The effect of TE is readily apparent, appearing in the multiplier term e−TE/T2. If TE is short compared to T2, the exponential term converges to unity and the T2 sensitivity is minimized. Conversely, if TE is the same or longer than T2, then this term becomes large and T2-weighting of the IR sequence is accentuated.
The effects of TR and TI on image contrast are not immediately obvious. You will recall that in SE imaging, the TR value controls T1-weighting through a term of the form e−TR/T1. Even though there is a similar exponential term in the IR equation above, there is a second term (−2e−TI/T1) that also contains T1. In general, therefore, the TR value does not tightly control T1-weighting in IR sequences like it does in SE sequences. T1-weighting is primarily determined by the TI value selected. The only real adjustment needed for TR is to make sure it is long enough to allow enough slices to be acquired and sufficiently long to allow enough tissue recovery to generate a usable signal.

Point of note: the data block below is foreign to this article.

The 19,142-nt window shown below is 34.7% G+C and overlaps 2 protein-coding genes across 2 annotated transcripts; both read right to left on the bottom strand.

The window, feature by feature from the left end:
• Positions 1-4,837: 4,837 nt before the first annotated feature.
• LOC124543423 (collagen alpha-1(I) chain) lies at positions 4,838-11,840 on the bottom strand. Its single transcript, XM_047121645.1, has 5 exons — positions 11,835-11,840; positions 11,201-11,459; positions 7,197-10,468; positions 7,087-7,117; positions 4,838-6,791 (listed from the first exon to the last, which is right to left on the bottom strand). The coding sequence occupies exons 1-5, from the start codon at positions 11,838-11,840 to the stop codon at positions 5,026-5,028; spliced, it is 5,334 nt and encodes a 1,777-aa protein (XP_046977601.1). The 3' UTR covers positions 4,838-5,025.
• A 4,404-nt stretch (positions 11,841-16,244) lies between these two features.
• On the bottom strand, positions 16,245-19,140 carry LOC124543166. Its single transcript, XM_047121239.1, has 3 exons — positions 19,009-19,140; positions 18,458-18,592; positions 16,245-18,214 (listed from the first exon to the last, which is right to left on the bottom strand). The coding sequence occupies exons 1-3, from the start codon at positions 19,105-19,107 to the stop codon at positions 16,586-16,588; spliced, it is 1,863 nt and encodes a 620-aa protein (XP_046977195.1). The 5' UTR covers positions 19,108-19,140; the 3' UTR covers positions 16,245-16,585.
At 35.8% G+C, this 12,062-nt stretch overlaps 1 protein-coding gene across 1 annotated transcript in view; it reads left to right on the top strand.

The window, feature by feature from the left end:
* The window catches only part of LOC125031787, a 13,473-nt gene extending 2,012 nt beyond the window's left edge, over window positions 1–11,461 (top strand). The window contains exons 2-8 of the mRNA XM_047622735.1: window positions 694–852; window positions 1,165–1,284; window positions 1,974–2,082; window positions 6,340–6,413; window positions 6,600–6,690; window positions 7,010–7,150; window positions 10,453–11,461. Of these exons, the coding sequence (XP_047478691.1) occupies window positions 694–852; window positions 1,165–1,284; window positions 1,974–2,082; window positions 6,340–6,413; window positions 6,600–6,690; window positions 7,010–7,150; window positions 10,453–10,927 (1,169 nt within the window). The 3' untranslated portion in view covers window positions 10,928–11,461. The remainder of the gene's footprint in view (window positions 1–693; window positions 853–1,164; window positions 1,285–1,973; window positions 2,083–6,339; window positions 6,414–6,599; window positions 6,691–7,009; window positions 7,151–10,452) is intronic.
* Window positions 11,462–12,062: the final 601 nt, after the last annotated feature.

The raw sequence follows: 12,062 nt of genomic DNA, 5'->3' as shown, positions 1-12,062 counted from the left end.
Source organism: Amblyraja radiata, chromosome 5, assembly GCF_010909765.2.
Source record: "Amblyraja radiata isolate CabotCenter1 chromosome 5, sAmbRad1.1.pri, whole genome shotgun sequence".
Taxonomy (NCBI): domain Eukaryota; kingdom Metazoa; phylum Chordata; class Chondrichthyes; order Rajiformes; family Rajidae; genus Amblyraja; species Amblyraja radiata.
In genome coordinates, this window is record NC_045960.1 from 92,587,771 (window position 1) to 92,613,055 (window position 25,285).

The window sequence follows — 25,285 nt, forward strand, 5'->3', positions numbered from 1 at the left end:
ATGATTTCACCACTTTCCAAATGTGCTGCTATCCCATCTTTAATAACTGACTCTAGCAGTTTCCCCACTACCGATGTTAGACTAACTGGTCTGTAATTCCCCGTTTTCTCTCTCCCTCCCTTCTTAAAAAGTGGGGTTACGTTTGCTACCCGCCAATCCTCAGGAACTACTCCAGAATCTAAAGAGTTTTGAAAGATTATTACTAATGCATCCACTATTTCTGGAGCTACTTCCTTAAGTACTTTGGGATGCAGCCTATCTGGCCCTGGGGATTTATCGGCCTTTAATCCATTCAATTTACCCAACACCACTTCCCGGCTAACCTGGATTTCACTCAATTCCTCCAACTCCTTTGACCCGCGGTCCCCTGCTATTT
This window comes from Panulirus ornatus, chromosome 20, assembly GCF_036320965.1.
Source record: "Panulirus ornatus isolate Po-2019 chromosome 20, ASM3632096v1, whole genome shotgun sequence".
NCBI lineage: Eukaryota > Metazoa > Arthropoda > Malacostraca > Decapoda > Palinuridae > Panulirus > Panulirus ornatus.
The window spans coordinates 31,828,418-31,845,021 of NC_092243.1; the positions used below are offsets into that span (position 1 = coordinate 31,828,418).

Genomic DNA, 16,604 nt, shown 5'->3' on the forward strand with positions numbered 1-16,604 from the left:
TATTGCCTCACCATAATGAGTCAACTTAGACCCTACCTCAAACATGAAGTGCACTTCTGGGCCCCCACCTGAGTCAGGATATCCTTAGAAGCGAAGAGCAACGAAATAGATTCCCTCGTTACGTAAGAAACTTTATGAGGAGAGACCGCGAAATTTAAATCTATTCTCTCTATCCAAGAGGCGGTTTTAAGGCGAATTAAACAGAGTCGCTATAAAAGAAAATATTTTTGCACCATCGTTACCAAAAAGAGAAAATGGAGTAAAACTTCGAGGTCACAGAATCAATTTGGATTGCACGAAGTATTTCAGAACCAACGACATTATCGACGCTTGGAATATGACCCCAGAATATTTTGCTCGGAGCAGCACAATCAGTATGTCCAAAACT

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Bydder GM, Young IR. MR imaging: clinical use of the inversion recovery sequence. J Comput Assist Tomogr 1985; 9:659-675.
Hornak JP. The Basics of MRI (www.cis.rit.edu/htbooks/mri/), 2013. (A derivation of the signal intensity equation for IR given above can be found there).
What is the inversion recovery pulse sequence?
What is phase-sensitive IR and why does it have a gray background?